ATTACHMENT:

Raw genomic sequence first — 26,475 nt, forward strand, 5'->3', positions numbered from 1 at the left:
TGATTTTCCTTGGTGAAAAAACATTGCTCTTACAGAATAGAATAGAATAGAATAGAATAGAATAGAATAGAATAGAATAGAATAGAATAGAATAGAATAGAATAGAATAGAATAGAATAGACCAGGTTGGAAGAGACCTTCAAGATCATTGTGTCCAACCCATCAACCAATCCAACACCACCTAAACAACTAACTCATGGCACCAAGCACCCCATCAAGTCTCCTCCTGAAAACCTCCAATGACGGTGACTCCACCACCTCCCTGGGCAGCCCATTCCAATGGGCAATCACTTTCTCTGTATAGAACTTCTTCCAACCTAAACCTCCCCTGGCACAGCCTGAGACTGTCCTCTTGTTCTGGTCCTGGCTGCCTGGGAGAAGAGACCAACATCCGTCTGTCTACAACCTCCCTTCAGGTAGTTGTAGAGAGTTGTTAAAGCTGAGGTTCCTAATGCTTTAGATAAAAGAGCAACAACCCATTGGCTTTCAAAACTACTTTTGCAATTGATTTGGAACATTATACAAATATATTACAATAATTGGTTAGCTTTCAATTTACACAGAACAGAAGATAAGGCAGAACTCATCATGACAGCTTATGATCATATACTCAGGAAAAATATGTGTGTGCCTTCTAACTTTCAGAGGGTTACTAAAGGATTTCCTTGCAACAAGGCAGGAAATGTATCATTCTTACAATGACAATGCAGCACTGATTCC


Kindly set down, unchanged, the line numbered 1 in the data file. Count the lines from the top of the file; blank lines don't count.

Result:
Raw genomic sequence first — 26,475 nt, forward strand, 5'->3', positions numbered from 1 at the left: